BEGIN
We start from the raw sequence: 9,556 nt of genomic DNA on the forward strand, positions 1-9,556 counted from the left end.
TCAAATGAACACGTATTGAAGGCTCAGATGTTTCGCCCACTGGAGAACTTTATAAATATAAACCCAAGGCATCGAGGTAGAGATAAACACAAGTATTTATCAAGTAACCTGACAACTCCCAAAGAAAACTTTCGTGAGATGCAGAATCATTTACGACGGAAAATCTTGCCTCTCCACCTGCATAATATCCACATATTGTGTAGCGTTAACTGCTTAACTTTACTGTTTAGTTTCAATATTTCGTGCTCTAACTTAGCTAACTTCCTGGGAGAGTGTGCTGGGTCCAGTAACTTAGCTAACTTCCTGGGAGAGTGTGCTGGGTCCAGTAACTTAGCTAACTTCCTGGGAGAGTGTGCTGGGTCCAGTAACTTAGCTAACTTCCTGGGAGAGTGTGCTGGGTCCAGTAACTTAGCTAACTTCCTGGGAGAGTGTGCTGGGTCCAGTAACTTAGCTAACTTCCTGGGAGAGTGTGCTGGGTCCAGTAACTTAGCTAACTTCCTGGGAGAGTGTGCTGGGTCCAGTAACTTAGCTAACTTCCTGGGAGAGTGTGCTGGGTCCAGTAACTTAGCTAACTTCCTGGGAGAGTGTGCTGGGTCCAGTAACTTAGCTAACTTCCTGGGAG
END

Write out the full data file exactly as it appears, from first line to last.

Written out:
We start from the raw sequence: 9,556 nt of genomic DNA on the forward strand, positions 1-9,556 counted from the left end.
TCAAATGAACACGTATTGAAGGCTCAGATGTTTCGCCCACTGGAGAACTTTATAAATATAAACCCAAGGCATCGAGGTAGAGATAAACACAAGTATTTATCAAGTAACCTGACAACTCCCAAAGAAAACTTTCGTGAGATGCAGAATCATTTACGACGGAAAATCTTGCCTCTCCACCTGCATAATATCCACATATTGTGTAGCGTTAACTGCTTAACTTTACTGTTTAGTTTCAATATTTCGTGCTCTAACTTAGCTAACTTCCTGGGAGAGTGTGCTGGGTCCAGTAACTTAGCTAACTTCCTGGGAGAGTGTGCTGGGTCCAGTAACTTAGCTAACTTCCTGGGAGAGTGTGCTGGGTCCAGTAACTTAGCTAACTTCCTGGGAGAGTGTGCTGGGTCCAGTAACTTAGCTAACTTCCTGGGAGAGTGTGCTGGGTCCAGTAACTTAGCTAACTTCCTGGGAGAGTGTGCTGGGTCCAGTAACTTAGCTAACTTCCTGGGAGAGTGTGCTGGGTCCAGTAACTTAGCTAACTTCCTGGGAGAGTGTGCTGGGTCCAGTAACTTAGCTAACTTCCTGGGAGAGTGTGCTGGGTCCAGTAACTTAGCTAACTTCCTGGGAG